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Blogs and Intellectual Property Rights
April 6, 2005 4:24 PM   Subscribe

What are the Intellectual Property Rights boundaries for revenue-generating blogs that recycle others' work?

What's the legality of sites like the new sploid.com (discussed today here, with my regrettably too harsh comments about the post) a for-profit website that basically, besides having a splashy front-page, just links to other websites? If Denton blogs really make $75,000 in advertising a year, how can they justify the revenue they make off the content of their site without giving a cut to the sites that they link to? Gawker, Wonkette and Defamer all rely on original content, and should be entitled to what they make, but this just seems like pillaging.
posted by billysumday to Law & Government (7 answers total)
 
It's not an IP issue unless the site is republishing stories in a way that isn't exempted from copyright law.

Pointing at something and acting as an aggregator is a service, and as such it may be worth paying for. Presumably all of the sites that the aggregator is pointing at are perfectly capable of monetizing their own visitors. In that way, sites that are getting visitors sent their way are being compensated by the aggregator.

I don't expect Google to pay me a portion of their ad revenue when my site shows up in their index. Do you? Because that's the same thing.
posted by willnot at 4:51 PM on April 6, 2005


Drudge Report barely writes any original content, it's mostly just pithy headlines + links. The Daily Show is mostly clips from AP that it makes fun of. Google News merely excerpts and links to news on thousands of sources worldwide, writing not a single line of original text.

All three examples make a lot of money.

In other words, Denton is doing nothing wrong by having a commercial site that merely links to the work of others. He might be in hot water for plucking photos to use on the site, but they're small thumbnails, so it's probably legal too.

Why do you think sploid.com is doing anything illegal? If so, a great deal of blogs and bloggers could be guilty of the same exact "crime".
posted by mathowie at 5:09 PM on April 6, 2005


Ok, well, I guess if you ask a stupid question, you get answers that makes you feel stupid.

I guess I just felt like it seemed wrong, like those shows on E! where it's just clips of celebrities caught on tape by the paparrazi. And it did seem to me that a lot of blog and bloggers do this, but that in this instance it was more egregious because there was substantially less original input besides just clever headlines (eg, Drudge Report occassionally provides fresh new stories from sources, and the Daily Show provides a lot of commentary, interviews and the like). So I suppose this is more analagous to Google News, as you both have said. Anyway, thanks.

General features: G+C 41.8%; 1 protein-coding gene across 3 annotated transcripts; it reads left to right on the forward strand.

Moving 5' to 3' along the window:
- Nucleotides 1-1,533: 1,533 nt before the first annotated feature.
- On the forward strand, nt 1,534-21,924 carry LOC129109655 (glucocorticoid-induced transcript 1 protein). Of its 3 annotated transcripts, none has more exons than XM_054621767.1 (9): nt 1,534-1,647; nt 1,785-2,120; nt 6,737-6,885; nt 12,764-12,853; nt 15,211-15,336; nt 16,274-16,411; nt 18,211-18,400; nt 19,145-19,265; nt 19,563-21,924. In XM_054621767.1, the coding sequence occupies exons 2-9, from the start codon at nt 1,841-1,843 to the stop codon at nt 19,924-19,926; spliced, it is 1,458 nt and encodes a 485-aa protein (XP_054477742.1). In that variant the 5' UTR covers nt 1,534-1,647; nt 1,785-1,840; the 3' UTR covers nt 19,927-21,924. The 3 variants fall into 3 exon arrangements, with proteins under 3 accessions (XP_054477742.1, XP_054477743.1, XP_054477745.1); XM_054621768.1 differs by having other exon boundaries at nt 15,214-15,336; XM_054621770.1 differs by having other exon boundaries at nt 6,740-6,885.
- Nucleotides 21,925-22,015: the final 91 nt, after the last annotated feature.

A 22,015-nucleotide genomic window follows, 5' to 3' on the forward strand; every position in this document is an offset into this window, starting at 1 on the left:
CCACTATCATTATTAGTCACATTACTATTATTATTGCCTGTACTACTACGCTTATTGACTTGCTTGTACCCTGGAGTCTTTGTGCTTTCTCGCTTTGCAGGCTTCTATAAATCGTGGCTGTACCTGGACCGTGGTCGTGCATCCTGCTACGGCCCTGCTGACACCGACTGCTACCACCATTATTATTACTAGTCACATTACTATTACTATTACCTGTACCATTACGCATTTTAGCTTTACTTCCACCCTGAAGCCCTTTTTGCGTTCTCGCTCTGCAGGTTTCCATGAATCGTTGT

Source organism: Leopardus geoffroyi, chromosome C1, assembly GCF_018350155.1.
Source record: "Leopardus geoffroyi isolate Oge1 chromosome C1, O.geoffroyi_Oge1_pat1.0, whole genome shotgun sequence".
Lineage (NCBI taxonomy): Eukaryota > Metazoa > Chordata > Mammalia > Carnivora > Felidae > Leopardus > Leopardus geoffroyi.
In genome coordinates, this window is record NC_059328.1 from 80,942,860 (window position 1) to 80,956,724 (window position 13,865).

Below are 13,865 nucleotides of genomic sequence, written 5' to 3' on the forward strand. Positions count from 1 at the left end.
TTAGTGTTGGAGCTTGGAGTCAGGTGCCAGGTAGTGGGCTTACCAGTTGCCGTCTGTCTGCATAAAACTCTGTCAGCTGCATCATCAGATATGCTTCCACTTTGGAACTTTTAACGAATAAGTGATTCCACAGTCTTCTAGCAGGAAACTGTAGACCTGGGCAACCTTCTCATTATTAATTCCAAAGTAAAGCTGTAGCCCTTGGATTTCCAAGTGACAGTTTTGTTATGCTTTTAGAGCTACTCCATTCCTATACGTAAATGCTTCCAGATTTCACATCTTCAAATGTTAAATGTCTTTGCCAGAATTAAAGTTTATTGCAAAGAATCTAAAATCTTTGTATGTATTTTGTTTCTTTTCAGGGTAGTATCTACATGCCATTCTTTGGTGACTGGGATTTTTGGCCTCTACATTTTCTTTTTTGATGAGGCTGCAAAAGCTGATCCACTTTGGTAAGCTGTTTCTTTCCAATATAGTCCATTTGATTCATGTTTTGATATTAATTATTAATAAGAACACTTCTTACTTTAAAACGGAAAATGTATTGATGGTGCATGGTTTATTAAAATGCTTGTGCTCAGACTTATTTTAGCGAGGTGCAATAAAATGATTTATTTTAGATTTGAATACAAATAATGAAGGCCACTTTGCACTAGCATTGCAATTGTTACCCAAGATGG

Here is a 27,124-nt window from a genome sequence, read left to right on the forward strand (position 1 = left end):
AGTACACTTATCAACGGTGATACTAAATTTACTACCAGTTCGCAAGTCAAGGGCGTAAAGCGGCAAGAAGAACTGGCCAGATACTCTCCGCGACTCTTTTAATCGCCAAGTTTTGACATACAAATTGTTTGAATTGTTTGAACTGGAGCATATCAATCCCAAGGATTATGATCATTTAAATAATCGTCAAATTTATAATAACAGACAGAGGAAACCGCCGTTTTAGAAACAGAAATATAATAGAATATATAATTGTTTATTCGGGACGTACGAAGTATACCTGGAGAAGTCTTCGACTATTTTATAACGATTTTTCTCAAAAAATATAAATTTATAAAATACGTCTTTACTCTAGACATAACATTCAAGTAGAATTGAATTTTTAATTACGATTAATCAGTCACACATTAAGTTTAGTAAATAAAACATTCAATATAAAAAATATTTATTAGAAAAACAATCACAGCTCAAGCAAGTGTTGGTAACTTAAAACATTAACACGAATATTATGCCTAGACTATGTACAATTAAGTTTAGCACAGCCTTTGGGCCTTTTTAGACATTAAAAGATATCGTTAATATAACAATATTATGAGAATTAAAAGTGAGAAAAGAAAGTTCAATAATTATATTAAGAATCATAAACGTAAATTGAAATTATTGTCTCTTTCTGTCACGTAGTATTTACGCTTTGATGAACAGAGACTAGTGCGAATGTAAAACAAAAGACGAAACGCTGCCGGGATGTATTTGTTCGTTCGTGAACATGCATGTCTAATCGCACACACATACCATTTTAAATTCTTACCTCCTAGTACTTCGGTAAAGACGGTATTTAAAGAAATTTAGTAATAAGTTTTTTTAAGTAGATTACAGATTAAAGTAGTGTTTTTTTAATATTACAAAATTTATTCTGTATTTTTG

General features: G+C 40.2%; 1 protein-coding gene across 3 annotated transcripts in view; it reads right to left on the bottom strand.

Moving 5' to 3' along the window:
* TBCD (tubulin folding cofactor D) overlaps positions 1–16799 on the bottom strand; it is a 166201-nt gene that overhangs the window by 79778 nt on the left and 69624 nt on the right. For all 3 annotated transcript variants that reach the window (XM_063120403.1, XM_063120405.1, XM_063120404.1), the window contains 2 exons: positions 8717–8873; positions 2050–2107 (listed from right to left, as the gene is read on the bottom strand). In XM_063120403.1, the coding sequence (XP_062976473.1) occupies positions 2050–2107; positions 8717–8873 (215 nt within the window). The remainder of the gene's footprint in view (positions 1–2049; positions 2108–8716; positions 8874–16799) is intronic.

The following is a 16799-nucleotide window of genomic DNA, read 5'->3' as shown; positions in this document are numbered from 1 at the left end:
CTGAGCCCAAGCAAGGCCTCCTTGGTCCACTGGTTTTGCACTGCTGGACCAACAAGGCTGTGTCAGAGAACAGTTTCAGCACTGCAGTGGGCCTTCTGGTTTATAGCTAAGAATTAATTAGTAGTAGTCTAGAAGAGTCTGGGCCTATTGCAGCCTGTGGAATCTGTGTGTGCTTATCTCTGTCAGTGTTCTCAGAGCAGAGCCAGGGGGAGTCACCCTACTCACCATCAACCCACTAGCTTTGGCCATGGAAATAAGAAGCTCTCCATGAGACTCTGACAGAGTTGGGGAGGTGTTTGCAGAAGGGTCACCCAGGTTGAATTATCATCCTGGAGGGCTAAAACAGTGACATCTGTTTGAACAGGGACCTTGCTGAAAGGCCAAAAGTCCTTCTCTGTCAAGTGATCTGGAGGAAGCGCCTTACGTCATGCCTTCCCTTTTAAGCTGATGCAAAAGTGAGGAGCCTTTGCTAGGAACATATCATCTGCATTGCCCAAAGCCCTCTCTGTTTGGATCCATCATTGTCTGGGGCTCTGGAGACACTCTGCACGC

posted by billysumday at 5:23 PM on April 6, 2005


I laughed because you basically describing metafilter.
posted by banished at 5:38 PM on April 6, 2005


I think it's way different. This is a forum where a lot of people can participate and post, and a lot of the fun is in the commentary, the questions, the small little society that is formed. But yes, like mathowie said, linking to other websites describes a lot of the blogosphere, and most people are somewhere on that slope. Some just rely on it more than others, I guess.
posted by billysumday at 5:57 PM on April 6, 2005


I guess I was referring to the fact that the success of metafilter depends on content that the author of this website did not create (specifically the content submitted by its many users), and also depends on linking to external content. After all, we are "The Best of the Web".
posted by banished at 7:22 PM on April 6, 2005


The boundary isn't really near Sploid. Just linking to stuff is OK (with the one exception being providing a link to copyright violations, which opens you to civil liability and can also be fined under the DMCA) -- otherwise MeFi and about 10 million blogs would be in constant trouble. Although there were a few attempts in the web's early days, that battle was pretty well won.

The boundary, right now, is in issues like RSS copyright, placing ads in RSS feeds, and placing ads around RSS feeds. Google News has also had a run-in with Agence France Presse, and as a result now they take pains not to link to AFP wire service stories, even on sites they link to otherwise (e.g. for Reuters or AP stories). So yes -- there are limits to repurposing content, but generally you have to actually publish it yourself in some fashion. Linking, no matter how cheesy, is legal.
posted by dhartung at 9:31 PM on April 6, 2005


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